What can go wrong?
In certain cases, your transaction can fail due to a range of reasons. In this case, when tracking a transaction, you’ll see something like this.
It means that your transaction was broadcasted to the blockchain but failed, and the money hasn’t gone anywhere.
The errors can be different:
- Out of gas. The most common reason for the fail. It happens when the gas limit set for the transaction execution is below the amount of GAS required. The transaction value itself stays on your address but GAS is deducted. To tackle this problem, you need to initiate the transaction again with the proper limit of GAS. Such an issue takes place quite rarely with using Atomic Wallet, since we always take a required amount of GAS.
- Bad instruction. This error occurs when something is wrong with the contract being executed. That’s a code issue, so you will need to address it to the contract developer team. In most cases, it happens when a token ICO is not over yet and the tokens are not transferable.
- Bad jump destination. You may see this error if there is a critical error of contract code. You will need to report it to the contract creators for further assistance.
- ERC-20 Token Transfer might have Failed. When sending tokens, this error takes place if your funds are not enough for sending at the moment of contract execution or the contract is locked for some reason. In other cases, the token you are sending might be incompatible with the ERC20 standard.
Every transaction in the Ethereum network has its cost in GAS, a universal unit of network fees. The amount of GAS varies and depends primarily on a network workload. You can see the detailed information on the network fee taken, when clicking “Click to see more”.
- Gas Limit. The Gas Limit is the maximum amount of Gas you are willing to pay for your transaction. Atomic Wallet sets this amount automatically.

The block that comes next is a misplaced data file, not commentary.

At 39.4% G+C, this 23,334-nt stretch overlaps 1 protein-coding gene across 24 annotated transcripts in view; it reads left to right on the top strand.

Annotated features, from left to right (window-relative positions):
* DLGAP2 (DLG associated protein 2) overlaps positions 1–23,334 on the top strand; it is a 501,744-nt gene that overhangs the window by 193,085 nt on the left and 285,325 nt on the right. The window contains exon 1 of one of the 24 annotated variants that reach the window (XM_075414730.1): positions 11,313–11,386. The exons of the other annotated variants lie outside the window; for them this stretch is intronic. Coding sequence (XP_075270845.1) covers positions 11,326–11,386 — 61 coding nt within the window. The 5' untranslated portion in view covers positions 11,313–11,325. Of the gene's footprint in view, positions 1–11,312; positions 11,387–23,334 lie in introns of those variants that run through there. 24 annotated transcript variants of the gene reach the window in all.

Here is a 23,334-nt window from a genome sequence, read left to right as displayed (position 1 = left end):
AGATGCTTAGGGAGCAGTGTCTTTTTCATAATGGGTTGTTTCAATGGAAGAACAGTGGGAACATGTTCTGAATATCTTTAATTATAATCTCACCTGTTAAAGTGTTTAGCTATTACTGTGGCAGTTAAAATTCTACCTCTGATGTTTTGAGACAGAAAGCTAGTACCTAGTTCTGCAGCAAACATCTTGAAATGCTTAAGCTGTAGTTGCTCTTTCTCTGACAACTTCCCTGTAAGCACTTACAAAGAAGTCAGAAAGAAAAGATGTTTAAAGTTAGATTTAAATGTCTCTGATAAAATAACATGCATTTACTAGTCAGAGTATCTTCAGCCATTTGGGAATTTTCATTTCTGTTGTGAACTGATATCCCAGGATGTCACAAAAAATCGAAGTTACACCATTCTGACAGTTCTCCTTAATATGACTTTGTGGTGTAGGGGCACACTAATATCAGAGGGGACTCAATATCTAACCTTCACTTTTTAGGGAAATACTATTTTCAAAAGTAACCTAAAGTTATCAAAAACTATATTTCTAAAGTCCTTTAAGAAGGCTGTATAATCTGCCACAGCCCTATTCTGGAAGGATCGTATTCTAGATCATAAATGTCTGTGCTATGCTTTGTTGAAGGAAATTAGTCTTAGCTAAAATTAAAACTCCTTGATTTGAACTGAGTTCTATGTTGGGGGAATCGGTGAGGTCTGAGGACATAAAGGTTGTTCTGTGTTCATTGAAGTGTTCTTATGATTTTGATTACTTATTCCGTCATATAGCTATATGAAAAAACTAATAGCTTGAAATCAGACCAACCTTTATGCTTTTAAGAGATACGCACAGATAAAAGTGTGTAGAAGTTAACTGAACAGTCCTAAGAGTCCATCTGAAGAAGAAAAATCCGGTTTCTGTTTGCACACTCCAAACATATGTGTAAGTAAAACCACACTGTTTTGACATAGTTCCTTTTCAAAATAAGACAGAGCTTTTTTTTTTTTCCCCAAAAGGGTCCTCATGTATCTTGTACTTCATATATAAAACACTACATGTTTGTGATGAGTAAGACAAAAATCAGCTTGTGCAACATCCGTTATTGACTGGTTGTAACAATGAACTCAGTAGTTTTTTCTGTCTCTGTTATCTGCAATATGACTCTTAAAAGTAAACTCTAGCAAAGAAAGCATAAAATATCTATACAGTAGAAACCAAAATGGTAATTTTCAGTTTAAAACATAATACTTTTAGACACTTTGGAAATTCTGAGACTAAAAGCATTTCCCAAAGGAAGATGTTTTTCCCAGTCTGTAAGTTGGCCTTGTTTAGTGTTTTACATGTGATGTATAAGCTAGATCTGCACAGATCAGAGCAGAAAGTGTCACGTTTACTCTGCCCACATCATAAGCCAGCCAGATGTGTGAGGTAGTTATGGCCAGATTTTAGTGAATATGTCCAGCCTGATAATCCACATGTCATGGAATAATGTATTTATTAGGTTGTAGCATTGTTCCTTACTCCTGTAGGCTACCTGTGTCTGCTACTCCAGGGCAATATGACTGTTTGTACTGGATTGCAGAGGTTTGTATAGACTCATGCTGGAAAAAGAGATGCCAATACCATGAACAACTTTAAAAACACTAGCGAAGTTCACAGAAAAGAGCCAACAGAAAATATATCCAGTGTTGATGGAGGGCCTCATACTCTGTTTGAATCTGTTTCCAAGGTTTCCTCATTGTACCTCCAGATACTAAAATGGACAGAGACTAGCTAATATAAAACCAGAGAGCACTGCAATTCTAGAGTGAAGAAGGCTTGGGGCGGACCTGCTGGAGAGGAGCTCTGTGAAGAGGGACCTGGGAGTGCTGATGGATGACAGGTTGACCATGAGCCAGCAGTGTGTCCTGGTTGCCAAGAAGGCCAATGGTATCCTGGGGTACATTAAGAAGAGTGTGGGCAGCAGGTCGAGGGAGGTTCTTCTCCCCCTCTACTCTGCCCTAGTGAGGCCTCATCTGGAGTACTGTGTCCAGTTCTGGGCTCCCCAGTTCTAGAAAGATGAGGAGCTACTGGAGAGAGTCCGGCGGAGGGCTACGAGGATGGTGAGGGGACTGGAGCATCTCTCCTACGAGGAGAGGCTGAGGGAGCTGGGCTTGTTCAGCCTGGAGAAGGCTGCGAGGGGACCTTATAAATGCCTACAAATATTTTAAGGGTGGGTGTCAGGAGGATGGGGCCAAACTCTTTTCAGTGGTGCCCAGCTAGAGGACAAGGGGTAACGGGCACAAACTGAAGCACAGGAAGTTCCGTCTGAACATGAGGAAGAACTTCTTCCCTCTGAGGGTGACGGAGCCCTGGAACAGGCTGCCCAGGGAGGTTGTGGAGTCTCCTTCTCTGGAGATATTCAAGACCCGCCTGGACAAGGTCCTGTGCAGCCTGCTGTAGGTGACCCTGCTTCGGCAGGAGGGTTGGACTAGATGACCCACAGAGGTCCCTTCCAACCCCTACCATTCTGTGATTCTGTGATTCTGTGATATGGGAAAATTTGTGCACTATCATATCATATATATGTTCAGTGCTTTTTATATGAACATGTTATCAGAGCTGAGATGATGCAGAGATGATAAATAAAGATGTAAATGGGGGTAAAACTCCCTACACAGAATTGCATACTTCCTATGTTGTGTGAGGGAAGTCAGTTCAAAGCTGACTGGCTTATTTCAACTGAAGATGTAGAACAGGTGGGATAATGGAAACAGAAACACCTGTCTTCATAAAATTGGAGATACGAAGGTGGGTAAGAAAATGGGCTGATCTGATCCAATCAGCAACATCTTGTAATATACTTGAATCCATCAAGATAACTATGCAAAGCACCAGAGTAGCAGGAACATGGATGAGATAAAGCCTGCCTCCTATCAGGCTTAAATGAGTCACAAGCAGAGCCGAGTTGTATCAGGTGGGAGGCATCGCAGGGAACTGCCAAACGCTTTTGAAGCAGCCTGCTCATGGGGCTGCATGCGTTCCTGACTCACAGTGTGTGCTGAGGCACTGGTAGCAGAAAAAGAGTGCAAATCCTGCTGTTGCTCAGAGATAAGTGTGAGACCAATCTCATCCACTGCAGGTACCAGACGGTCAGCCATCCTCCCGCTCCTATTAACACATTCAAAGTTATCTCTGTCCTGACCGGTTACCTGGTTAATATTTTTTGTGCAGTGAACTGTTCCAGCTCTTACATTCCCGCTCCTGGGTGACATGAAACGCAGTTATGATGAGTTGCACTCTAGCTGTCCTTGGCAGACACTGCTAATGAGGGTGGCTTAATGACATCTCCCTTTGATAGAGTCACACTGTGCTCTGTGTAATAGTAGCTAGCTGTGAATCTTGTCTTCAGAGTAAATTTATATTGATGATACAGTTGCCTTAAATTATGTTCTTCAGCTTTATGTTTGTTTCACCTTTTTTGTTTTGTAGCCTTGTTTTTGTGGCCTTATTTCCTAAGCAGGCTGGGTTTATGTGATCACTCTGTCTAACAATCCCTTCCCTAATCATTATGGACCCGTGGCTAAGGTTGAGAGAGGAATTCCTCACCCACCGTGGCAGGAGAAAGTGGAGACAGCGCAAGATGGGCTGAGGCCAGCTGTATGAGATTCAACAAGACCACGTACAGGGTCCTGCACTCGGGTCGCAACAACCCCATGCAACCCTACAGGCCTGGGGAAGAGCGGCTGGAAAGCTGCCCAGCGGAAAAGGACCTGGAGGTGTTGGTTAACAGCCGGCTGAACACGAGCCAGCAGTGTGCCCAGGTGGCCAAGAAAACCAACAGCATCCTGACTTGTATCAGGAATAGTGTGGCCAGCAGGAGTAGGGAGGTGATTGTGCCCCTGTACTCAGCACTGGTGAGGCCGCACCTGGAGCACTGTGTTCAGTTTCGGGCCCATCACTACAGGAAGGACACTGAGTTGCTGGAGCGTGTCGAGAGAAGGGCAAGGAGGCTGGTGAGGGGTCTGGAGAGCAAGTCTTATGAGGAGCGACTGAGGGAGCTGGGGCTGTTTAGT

- Gas Used by Transaction. The amount of Gas the network took for the transaction.
- Gas Price. The amount of Gwei you want to pay for Gas. (1 Gwei = 0.000000001 Ether). We set this amount automatically, as well.
- Input data. Extra data designed for a smart contract to run a certain function.
- Block height. The number of blocks mined between any other block and the very first block.
- Difficulty. The measure of how difficult is to find your block in the blockchain.
- Uncles: the same as orphan blocks in the Bitcoin network. The number of blocks that has not been accepted by the network for some reason.
- Miner: the name of a mining company or individual who mined your transaction.
- Reward: the amount the miner is going to receive for mining your transaction.
- Nonce: the number of transactions your address has made so far.
- Position: the number of your transactions mined in a block.
Atomic Wallet and Ethereum
Consider Atomic Wallet as an ultimate tool allowing you to manage Ether and any ERC20 token, exchange ETH and over 60 coins and tokens and buy ETH with a bank card. Everything in one interface. All your private keys are encrypted on your device and provide you with full control over your funds.